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NK-1 receptor antagonist medications may protect against inflammation and brain damage in Lyme

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Antagonist of the neurokinin-1 receptor curbs neuroinflammation in ex vivo and in vitro models of Lyme neuroborreliosis.
 
Abstract
 
BACKGROUND:
Lyme neuroborreliosis (LNB) can affect both the peripheral (PNS) and the central nervous systems (CNS); it is caused by the spirochete Borrelia burgdorferi. The neuropeptide substance P (SP) is an important mediator of both neuroinflammation and blood-brain barrier dysfunction, through its NK1 receptor. Increased levels of SP have been shown to correlate with cell death. The present study used both ex vivo and in vitro models of experimentation to determine if the inflammatory mediator production and concomitant cell death caused by exposure of neural tissues and cells to B. burgdorferi could be attenuated by treatment with a NK1 receptor antagonist.
 
METHODS:
We incubated normal rhesus frontal cortex tissue explants (CNS) and primary cultures of rhesus dorsal root ganglia cells (PNS) with live B. burgdorferi and tested the effectiveness of the NK1 receptor antagonist L703,606 in attenuating inflammatory immune responses and neuronal and glial damage. Culture supernatants and tissue lysates were subjected to multiplex ELISA to quantify immune mediators, while the cells were evaluated for apoptosis by the in situ TUNEL assay. In addition, we identified immune mediators and producer cells in tissue sections by immunofluorescence staining and confocal microscopy.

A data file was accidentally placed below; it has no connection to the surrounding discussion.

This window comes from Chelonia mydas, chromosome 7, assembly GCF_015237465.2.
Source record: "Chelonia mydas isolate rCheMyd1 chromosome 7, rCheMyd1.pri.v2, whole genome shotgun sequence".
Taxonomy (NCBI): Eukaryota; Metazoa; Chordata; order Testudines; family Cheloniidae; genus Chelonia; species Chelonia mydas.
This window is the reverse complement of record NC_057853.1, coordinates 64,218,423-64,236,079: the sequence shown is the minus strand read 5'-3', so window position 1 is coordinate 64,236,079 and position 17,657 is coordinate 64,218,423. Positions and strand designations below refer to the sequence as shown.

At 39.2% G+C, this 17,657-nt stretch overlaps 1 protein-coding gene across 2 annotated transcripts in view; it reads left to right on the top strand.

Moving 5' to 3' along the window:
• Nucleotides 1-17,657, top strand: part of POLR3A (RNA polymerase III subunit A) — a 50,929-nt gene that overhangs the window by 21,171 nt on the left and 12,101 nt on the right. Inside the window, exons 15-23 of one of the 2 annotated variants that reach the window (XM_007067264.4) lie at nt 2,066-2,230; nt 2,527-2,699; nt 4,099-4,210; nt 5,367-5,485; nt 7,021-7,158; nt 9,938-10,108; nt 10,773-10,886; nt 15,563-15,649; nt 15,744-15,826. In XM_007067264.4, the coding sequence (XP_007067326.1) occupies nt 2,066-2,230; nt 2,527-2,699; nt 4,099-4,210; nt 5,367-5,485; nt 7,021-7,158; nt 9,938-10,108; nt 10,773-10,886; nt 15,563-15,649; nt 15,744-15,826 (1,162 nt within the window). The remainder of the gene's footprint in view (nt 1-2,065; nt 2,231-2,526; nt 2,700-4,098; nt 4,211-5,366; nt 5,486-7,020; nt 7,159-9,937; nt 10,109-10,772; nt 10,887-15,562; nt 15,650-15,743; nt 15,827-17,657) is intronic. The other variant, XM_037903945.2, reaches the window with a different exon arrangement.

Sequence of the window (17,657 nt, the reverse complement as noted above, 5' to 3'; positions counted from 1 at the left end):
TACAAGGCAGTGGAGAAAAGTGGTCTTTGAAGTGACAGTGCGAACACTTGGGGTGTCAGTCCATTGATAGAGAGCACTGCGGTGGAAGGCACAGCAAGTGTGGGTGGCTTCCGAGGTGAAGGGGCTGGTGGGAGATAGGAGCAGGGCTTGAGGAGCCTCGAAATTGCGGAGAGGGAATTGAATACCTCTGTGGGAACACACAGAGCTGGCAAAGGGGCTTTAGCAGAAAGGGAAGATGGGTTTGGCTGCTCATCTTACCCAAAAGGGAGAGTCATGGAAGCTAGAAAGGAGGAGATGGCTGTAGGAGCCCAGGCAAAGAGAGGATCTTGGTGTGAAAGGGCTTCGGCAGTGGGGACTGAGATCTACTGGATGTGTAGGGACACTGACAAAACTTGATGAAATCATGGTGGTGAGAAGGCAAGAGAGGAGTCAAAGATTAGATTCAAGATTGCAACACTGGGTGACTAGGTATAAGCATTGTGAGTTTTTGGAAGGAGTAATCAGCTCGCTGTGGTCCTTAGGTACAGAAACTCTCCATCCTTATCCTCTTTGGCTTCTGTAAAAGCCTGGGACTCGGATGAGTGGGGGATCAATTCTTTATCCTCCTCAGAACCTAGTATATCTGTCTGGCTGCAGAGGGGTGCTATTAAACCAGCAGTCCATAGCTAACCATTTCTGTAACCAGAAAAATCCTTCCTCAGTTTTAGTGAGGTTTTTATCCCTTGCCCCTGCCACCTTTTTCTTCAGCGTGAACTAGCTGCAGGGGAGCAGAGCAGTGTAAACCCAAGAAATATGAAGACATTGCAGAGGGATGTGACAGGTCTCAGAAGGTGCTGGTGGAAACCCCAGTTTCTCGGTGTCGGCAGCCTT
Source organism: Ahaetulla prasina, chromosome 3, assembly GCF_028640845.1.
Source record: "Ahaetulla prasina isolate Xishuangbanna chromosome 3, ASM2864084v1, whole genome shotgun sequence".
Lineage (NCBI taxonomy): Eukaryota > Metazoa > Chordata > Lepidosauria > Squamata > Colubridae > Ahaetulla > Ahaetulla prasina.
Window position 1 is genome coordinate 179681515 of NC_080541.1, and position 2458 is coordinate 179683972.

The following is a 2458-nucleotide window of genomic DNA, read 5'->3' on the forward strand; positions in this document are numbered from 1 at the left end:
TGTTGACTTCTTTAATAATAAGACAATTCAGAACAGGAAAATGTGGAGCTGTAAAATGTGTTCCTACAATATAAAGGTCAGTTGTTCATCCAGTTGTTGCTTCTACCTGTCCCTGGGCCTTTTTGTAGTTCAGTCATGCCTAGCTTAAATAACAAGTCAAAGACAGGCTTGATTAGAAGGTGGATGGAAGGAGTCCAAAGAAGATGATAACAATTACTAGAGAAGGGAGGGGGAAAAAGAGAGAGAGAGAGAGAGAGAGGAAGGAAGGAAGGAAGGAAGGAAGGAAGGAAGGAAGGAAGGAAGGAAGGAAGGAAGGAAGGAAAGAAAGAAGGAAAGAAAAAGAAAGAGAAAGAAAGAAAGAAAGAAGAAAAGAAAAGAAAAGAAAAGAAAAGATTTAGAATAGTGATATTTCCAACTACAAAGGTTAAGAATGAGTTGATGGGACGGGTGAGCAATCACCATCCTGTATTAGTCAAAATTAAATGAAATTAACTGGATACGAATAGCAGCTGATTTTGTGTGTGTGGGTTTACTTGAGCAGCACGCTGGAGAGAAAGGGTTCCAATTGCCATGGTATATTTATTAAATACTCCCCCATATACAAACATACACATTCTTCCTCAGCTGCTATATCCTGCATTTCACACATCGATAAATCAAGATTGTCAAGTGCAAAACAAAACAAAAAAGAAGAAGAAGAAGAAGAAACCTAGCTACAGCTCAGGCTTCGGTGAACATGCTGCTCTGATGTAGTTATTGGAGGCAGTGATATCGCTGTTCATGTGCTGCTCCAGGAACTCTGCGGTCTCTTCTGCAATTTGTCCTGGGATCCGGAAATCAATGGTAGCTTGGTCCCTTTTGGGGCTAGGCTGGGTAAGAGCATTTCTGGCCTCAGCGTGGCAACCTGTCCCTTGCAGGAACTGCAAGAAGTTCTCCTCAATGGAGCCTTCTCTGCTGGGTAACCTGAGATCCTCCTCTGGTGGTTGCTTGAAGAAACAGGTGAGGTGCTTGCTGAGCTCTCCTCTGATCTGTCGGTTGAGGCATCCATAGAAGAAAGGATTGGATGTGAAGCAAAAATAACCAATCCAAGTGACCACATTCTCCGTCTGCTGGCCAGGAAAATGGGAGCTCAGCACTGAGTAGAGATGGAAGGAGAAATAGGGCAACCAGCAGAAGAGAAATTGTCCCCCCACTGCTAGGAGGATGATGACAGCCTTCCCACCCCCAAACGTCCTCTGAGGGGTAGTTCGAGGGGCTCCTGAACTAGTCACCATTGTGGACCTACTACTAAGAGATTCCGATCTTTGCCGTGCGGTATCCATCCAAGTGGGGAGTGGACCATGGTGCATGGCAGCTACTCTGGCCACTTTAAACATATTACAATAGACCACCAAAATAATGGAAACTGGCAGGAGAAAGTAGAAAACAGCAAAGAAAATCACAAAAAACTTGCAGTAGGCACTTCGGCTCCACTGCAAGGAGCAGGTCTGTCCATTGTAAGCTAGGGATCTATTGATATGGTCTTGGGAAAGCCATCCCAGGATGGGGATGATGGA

RESULTS:
Co-incubation of both CNS tissues and PNS cells with the NK1 receptor antagonist attenuated bacterially induced increases in inflammatory cytokine and chemokine production, particularly, IL-6, CXCL8, and CCL2, and reduced apoptosis levels. Confocal microscopy confirmed that neurons and glial cells are sources of these immune mediators. These results suggest that NK1R antagonist treatment is able to reduce downstream pro-inflammatory signaling, thereby indicating that its systemic administration may slow disease progression.
 
CONCLUSIONS:
We propose that SP contributes to neurogenic inflammation in LNB, and provide data to suggest that an NK1 receptor antagonist may represent a novel neuroprotective therapy.
 
Source:  By AN Martinez, Ramesh G2, Jacobs MB3, Philipp MT4,5.
J Neuroinflammation. 2015 Dec 30;12(1):243. doi: 10.1186/s12974-015-0453-y.

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